I Want to Write About the N-Word by Alina Stefanescu






I want to write about nipples even though

no word is safe I write about nipples

because they make me uncomfortable

and the things I cannot touch

with my eyes look good in black ink.

Because black ink is a private part

I can hide behind a white wall and ask

why our nipples turn dark and moody while nursing

and all nipples turn the same shade of brown

but not blushing under exposure as if

color changes the social cue

unembarrassed and maybe fuck you.

I want to know why nipples feel foreign

thus darkened and why it’s dangerous.

I want to admit I’ve never seen the nipples

of a black nursing mother and my world

stays smaller as a result    as a world without

color is a world without changes in nipples

so I speak about nipples for part of the planet

while all other sisters’ nipples remain

obscured from me. Other nipples.

I don’t want to Other nipples. I want

to acknowledge that nursing alters nipples,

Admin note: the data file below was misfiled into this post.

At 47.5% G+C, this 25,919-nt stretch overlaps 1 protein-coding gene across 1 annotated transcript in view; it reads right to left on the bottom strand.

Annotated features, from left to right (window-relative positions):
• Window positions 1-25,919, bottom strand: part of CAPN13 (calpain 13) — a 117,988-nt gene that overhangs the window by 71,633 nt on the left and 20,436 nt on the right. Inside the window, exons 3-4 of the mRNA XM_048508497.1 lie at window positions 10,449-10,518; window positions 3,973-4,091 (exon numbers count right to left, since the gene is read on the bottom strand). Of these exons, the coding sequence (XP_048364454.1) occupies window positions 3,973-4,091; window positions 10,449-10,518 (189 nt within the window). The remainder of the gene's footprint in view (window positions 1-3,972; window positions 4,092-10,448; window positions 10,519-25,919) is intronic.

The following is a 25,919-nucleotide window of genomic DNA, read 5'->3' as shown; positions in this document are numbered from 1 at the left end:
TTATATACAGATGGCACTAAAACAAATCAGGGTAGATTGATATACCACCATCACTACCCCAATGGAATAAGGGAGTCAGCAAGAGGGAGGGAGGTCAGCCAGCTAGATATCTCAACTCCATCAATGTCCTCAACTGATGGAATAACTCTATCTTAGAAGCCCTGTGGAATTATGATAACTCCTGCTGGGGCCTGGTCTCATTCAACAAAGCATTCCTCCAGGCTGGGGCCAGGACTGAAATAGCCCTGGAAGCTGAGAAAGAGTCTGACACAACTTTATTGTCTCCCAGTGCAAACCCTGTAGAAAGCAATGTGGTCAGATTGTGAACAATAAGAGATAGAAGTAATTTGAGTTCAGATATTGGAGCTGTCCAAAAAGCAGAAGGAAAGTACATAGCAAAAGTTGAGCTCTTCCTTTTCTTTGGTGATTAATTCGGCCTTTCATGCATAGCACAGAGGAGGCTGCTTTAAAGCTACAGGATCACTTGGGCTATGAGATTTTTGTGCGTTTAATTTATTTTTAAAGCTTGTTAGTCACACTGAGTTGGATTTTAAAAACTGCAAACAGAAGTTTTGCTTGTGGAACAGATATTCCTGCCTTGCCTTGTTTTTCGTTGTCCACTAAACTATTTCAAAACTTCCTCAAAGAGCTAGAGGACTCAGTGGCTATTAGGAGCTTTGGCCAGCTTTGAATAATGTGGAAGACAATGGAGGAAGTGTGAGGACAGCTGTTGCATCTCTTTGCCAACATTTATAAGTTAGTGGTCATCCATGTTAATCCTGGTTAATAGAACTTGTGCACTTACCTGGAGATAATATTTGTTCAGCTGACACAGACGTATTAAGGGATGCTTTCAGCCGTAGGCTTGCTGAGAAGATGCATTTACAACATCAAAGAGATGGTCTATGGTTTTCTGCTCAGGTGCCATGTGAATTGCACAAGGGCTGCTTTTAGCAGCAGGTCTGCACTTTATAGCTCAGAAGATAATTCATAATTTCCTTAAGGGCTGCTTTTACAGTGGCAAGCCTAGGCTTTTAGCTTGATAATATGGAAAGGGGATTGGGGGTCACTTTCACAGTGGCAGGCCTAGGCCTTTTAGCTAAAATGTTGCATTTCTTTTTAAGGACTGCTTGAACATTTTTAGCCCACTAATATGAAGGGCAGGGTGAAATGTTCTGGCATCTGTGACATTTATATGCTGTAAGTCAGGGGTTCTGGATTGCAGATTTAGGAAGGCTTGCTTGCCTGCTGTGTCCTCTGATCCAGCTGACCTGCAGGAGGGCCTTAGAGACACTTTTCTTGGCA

the pink/tan/pert learns to undulate

whorls beyond the realm of seashells,

inexplicable curls and I want to write

about nipples like it’s natural

because nipples are natural and I am so much

socialization conditioned to fear the change

in body parts. To cover what grows un-young.

I’m sick and tired seeing the disproportionate appearance of

Anglo/American nipples at the expense of everyotherwoman.

We are sum-one. And yet—I cannot write about nipples because

no other flesh is cut from the same cloth. I can NOT

because they are different but I want to because

they are my mother’s. And I am my mother’s

daughter plus everyotherlivinggirlnipple

writing the shit we shouldn’t say.


Alina Stefanescu is the author of “Objects In Vases” (Anchor & Plume, 2016). She was born in Romania and lives in Alabama with her partner and four small mammals. Her flash fiction, “White Tennis Shoes”, won the 2015 Ryan R. Gibbs Fiction Award. Her poem, “Oscar Dees, No Apologetics Please,” from the chapbook Objects in Vases, was nominated for a Pushcart Prize. You can read her syllables in current issues of PoemMemoirStory, Tinge Magazine, Jellyfish Review, The Zodiac Review, Parcel, Change Seven, and others. More online at www.alinastefanescu.com.

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